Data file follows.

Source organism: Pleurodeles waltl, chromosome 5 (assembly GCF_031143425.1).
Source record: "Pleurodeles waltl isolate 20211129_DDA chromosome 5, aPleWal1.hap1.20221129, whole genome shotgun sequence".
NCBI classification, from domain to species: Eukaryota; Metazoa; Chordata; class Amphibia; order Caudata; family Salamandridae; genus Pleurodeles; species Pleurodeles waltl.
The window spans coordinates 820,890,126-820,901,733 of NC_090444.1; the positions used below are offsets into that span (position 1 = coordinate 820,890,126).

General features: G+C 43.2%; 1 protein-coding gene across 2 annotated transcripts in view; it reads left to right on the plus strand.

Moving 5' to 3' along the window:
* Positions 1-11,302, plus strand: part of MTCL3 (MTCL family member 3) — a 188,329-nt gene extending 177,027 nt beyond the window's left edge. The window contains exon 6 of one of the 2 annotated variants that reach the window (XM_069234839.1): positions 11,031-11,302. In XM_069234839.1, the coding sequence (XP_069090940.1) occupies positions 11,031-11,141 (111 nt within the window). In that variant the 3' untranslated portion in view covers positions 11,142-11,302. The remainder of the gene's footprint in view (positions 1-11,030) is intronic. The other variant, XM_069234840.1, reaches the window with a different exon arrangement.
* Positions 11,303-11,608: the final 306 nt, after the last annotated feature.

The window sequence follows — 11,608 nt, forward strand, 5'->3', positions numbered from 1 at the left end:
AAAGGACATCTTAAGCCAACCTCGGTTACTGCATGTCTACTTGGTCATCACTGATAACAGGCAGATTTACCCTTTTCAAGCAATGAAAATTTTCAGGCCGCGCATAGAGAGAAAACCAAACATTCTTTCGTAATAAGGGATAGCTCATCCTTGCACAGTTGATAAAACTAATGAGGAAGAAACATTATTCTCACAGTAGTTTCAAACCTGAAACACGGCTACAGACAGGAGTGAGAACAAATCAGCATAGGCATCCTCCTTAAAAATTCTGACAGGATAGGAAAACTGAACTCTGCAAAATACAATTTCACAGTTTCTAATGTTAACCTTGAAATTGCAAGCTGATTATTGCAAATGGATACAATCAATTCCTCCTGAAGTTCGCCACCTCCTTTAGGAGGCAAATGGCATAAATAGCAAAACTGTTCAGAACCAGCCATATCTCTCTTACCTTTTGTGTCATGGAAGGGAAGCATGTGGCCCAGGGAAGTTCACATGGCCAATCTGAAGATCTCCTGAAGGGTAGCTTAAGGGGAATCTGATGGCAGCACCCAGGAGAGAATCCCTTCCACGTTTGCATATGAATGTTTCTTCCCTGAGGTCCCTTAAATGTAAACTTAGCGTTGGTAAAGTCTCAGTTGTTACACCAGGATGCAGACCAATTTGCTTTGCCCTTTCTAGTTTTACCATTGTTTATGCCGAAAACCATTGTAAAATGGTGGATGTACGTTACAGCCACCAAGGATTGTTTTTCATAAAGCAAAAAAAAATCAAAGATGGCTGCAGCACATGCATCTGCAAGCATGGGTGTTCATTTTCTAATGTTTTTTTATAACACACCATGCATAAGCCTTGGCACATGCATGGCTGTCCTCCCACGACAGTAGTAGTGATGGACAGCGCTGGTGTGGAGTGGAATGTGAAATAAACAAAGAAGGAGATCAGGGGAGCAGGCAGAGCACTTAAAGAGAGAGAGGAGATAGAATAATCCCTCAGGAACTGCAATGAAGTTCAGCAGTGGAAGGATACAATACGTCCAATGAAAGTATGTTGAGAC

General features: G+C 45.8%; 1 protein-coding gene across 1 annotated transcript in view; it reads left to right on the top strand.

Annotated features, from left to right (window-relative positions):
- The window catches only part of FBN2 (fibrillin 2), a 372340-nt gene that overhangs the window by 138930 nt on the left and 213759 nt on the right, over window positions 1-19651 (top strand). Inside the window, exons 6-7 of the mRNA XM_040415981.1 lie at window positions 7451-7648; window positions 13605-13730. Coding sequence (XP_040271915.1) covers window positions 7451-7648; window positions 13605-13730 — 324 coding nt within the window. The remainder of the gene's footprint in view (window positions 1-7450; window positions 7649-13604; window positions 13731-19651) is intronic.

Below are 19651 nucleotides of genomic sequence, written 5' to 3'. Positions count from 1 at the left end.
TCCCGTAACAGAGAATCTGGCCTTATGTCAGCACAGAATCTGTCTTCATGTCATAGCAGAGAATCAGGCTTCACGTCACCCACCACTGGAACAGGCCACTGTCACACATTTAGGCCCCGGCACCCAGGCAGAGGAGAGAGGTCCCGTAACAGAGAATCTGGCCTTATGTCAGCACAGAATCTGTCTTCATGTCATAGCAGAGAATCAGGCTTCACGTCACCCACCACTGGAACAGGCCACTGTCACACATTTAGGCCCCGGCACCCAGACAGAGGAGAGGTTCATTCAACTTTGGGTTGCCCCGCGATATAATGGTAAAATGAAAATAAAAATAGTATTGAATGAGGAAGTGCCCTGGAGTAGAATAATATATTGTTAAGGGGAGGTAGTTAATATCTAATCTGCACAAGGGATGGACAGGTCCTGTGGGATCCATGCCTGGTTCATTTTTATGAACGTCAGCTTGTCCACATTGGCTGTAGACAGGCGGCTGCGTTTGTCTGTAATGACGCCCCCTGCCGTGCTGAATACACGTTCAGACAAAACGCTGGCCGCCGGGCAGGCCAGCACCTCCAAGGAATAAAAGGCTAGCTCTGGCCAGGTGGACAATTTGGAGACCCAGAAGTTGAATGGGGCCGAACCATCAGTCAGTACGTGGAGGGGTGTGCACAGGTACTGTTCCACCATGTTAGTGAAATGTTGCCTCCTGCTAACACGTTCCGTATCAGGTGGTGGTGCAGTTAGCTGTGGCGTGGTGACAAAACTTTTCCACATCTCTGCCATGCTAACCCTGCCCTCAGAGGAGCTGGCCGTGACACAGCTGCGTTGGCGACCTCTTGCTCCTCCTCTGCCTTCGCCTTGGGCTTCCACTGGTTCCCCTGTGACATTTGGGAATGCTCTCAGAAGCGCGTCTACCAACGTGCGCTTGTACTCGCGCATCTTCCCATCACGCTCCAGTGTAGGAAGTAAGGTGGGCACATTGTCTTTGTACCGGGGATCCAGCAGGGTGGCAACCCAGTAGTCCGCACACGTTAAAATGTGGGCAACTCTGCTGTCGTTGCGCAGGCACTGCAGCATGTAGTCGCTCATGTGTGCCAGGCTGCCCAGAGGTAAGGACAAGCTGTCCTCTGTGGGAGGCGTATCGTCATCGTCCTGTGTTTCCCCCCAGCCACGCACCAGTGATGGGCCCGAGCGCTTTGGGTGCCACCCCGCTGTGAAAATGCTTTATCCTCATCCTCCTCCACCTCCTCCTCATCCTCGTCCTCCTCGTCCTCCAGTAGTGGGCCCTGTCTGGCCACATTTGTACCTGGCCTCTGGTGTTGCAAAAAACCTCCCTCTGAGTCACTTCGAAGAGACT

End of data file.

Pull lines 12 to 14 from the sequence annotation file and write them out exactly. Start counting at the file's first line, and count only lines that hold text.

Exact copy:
Annotated features, from left to right (window-relative positions):
- The window catches only part of FBN2 (fibrillin 2), a 372340-nt gene that overhangs the window by 138930 nt on the left and 213759 nt on the right, over window positions 1-19651 (top strand). Inside the window, exons 6-7 of the mRNA XM_040415981.1 lie at window positions 7451-7648; window positions 13605-13730. Coding sequence (XP_040271915.1) covers window positions 7451-7648; window positions 13605-13730 — 324 coding nt within the window. The remainder of the gene's footprint in view (window positions 1-7450; window positions 7649-13604; window positions 13731-19651) is intronic.

Below are 19651 nucleotides of genomic sequence, written 5' to 3'. Positions count from 1 at the left end.